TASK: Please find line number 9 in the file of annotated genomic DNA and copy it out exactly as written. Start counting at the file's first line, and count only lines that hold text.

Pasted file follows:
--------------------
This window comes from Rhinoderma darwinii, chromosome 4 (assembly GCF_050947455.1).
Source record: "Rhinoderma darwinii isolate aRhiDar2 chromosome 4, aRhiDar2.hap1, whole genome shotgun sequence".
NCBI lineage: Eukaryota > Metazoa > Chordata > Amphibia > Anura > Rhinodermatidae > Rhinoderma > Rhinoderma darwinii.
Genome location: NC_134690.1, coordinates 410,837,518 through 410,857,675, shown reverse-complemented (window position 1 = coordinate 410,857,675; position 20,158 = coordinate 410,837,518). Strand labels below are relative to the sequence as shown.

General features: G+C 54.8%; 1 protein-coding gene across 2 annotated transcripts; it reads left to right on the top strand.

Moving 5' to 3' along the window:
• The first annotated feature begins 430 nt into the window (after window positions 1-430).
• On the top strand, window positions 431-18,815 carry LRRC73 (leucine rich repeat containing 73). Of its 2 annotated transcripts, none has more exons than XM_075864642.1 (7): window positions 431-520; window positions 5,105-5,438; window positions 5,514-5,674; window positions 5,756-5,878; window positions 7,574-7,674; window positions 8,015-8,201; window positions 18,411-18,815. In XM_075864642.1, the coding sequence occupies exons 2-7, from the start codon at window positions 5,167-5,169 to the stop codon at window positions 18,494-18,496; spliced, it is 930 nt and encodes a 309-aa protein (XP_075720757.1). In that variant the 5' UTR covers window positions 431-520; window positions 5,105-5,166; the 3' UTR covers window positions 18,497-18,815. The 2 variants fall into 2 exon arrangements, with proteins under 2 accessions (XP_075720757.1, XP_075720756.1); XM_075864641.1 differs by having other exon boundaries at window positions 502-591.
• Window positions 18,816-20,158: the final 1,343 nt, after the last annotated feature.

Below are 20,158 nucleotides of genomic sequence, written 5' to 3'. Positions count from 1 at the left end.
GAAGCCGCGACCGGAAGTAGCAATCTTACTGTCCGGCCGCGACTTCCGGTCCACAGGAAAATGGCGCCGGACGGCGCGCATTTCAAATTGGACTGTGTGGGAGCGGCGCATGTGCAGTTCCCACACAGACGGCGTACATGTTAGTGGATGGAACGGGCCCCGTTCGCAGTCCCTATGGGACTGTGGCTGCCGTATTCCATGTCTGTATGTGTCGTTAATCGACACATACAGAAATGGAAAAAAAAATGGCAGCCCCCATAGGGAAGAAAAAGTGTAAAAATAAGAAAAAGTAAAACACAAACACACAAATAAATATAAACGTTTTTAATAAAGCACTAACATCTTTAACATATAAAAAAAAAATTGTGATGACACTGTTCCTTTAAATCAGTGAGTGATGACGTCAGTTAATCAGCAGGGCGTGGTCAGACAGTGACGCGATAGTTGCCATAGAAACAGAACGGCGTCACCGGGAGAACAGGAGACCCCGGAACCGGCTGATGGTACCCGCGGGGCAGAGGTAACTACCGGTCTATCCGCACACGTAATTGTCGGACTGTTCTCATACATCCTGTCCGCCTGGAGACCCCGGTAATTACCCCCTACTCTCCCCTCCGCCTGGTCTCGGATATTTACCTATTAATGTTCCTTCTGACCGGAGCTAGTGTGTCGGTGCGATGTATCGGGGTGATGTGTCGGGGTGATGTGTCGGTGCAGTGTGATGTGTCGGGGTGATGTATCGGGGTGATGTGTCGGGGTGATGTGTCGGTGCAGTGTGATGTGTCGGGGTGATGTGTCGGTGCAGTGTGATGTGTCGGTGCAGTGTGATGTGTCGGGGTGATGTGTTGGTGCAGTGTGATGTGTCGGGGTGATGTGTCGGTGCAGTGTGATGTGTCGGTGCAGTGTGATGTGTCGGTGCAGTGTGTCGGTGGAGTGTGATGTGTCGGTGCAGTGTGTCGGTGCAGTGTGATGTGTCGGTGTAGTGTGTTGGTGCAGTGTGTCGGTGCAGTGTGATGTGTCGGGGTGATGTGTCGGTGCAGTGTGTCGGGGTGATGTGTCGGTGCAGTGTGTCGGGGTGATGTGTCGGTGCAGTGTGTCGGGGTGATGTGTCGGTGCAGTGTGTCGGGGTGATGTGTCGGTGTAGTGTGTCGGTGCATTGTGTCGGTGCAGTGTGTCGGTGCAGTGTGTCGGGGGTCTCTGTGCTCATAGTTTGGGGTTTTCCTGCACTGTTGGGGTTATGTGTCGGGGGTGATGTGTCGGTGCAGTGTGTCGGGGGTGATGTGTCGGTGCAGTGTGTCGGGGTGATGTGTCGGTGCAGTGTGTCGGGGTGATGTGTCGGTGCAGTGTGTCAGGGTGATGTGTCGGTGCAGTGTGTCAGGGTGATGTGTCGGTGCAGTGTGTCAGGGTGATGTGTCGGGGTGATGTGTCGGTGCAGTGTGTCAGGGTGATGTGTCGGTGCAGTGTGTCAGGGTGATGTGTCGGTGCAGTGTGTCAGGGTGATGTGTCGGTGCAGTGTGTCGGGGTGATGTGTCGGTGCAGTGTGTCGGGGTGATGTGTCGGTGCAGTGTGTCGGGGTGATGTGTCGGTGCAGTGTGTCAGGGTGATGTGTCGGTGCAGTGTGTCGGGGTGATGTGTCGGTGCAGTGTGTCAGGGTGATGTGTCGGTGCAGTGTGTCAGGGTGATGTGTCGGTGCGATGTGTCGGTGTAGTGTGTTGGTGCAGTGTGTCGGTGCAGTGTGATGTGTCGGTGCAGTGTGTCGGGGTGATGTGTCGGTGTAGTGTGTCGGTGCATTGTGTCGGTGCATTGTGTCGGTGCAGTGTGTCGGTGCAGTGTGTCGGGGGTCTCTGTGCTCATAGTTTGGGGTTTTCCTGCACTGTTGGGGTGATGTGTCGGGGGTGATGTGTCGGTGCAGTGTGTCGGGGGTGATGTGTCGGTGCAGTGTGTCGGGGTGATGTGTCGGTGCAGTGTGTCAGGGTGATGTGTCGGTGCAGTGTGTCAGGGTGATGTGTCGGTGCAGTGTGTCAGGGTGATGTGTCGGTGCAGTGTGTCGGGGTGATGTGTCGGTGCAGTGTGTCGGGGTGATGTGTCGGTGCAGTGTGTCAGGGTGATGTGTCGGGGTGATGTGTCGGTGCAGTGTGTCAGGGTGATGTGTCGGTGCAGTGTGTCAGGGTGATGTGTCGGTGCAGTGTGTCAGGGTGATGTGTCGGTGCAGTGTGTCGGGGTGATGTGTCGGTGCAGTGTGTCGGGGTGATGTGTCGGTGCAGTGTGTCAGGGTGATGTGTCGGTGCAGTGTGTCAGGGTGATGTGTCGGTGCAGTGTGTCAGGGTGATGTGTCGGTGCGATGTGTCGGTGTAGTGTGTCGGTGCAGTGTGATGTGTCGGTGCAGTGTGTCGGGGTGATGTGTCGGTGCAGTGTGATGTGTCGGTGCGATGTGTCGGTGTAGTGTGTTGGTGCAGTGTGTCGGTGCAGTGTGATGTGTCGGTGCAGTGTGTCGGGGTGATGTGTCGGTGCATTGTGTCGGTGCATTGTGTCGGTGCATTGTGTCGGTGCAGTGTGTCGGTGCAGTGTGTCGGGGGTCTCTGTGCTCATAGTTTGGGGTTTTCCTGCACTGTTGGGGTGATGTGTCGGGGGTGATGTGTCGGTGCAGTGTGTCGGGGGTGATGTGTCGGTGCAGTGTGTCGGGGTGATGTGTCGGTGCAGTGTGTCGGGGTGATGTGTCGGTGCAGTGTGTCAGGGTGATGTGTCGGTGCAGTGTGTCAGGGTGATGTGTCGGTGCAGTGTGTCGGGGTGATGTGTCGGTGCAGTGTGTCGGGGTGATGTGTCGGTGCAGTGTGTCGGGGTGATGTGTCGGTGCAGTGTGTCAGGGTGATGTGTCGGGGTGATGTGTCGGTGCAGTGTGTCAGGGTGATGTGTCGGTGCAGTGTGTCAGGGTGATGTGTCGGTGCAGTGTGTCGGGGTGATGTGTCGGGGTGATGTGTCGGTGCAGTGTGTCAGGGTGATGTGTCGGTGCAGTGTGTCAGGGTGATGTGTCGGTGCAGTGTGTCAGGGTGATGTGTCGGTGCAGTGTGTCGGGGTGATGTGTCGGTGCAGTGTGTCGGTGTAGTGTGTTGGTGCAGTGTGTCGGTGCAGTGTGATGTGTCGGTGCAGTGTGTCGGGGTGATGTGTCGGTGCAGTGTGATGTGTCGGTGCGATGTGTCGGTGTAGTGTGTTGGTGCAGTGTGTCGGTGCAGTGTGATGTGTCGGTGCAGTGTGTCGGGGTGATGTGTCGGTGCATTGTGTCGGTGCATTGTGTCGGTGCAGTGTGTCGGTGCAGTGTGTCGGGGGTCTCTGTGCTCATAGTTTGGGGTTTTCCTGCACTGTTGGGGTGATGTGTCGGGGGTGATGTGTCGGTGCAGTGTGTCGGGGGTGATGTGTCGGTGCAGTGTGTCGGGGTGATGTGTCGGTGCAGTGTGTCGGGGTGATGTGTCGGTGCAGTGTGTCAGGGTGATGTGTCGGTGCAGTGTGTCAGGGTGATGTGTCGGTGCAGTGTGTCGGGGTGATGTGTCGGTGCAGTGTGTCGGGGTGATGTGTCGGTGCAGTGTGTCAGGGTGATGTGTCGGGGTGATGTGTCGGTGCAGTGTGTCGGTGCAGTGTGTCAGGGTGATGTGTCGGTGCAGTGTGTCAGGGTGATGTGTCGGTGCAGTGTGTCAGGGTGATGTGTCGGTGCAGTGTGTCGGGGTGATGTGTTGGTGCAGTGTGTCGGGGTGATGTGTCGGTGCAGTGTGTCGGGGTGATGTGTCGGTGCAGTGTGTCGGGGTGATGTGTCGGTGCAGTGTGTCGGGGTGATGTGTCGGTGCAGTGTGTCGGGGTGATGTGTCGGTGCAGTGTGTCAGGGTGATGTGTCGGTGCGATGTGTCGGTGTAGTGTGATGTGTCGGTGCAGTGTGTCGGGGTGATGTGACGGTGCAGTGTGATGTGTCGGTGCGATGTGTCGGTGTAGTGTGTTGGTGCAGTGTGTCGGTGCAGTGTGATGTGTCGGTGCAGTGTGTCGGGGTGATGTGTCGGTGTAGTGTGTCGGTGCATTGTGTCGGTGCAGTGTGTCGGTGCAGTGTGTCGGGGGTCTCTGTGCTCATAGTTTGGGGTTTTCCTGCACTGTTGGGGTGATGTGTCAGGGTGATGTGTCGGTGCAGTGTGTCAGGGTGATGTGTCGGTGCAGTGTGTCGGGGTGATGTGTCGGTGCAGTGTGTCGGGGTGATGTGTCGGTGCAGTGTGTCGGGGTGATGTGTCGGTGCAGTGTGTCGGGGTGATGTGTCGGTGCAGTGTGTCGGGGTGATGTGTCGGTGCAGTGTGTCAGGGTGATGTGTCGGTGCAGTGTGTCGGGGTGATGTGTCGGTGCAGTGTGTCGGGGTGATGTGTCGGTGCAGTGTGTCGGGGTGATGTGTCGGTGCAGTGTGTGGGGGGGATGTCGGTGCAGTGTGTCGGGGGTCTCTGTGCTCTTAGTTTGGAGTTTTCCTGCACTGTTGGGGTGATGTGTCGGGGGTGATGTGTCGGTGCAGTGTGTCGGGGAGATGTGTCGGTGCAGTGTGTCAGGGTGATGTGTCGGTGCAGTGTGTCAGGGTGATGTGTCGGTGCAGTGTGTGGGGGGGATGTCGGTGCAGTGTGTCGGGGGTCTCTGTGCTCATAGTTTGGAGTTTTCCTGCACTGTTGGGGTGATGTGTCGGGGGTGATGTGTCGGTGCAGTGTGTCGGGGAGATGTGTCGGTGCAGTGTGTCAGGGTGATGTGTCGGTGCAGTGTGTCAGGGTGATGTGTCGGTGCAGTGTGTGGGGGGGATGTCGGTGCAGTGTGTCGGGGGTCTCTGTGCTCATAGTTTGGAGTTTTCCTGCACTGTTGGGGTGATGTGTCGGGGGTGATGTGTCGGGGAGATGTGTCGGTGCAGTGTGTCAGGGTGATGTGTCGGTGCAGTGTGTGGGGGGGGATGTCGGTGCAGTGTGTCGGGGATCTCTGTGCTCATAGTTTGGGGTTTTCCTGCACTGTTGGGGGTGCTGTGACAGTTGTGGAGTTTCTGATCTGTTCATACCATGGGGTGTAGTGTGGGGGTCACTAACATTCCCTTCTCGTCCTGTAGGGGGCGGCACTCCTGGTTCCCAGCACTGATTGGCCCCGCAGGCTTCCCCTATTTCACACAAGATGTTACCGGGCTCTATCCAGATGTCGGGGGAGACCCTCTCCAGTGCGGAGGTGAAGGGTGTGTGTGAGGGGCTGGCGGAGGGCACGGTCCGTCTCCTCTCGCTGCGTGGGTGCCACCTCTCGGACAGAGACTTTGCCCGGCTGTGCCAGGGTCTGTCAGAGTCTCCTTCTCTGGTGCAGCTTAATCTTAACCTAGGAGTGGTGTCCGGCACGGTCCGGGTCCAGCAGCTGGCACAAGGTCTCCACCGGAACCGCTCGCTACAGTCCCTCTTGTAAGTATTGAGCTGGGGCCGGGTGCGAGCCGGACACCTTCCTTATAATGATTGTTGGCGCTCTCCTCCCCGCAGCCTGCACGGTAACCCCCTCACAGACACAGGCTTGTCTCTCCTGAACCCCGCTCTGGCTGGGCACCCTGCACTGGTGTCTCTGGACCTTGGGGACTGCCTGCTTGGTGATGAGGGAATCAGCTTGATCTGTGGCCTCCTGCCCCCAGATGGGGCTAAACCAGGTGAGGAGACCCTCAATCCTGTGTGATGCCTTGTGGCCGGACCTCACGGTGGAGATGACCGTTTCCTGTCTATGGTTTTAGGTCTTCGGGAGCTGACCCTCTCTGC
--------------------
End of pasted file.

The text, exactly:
• Window positions 18,816-20,158: the final 1,343 nt, after the last annotated feature.